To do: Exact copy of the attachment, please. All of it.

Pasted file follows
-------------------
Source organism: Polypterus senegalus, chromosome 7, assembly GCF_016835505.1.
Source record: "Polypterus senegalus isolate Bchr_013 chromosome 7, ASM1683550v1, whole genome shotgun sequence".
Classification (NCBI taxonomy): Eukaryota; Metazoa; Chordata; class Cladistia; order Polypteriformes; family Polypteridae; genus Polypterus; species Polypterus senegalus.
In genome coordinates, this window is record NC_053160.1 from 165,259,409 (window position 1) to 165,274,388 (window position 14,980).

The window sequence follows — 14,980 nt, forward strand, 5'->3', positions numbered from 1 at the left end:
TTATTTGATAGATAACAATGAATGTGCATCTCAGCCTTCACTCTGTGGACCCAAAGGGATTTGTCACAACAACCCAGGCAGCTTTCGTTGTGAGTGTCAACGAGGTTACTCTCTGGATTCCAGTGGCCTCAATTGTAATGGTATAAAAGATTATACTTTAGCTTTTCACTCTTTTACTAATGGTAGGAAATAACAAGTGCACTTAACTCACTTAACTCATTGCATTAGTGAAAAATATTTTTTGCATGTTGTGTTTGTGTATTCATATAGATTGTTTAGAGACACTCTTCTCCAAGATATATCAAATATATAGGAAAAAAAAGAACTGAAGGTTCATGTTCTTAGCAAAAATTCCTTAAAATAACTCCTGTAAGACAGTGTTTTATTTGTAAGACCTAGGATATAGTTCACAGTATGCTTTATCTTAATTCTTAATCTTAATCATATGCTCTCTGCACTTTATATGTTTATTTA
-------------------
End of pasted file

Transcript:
Source organism: Polypterus senegalus, chromosome 7, assembly GCF_016835505.1.
Source record: "Polypterus senegalus isolate Bchr_013 chromosome 7, ASM1683550v1, whole genome shotgun sequence".
Classification (NCBI taxonomy): Eukaryota; Metazoa; Chordata; class Cladistia; order Polypteriformes; family Polypteridae; genus Polypterus; species Polypterus senegalus.
In genome coordinates, this window is record NC_053160.1 from 165,259,409 (window position 1) to 165,274,388 (window position 14,980).

The window sequence follows — 14,980 nt, forward strand, 5'->3', positions numbered from 1 at the left end:
TTATTTGATAGATAACAATGAATGTGCATCTCAGCCTTCACTCTGTGGACCCAAAGGGATTTGTCACAACAACCCAGGCAGCTTTCGTTGTGAGTGTCAACGAGGTTACTCTCTGGATTCCAGTGGCCTCAATTGTAATGGTATAAAAGATTATACTTTAGCTTTTCACTCTTTTACTAATGGTAGGAAATAACAAGTGCACTTAACTCACTTAACTCATTGCATTAGTGAAAAATATTTTTTGCATGTTGTGTTTGTGTATTCATATAGATTGTTTAGAGACACTCTTCTCCAAGATATATCAAATATATAGGAAAAAAAAGAACTGAAGGTTCATGTTCTTAGCAAAAATTCCTTAAAATAACTCCTGTAAGACAGTGTTTTATTTGTAAGACCTAGGATATAGTTCACAGTATGCTTTATCTTAATTCTTAATCTTAATCATATGCTCTCTGCACTTTATATGTTTATTTA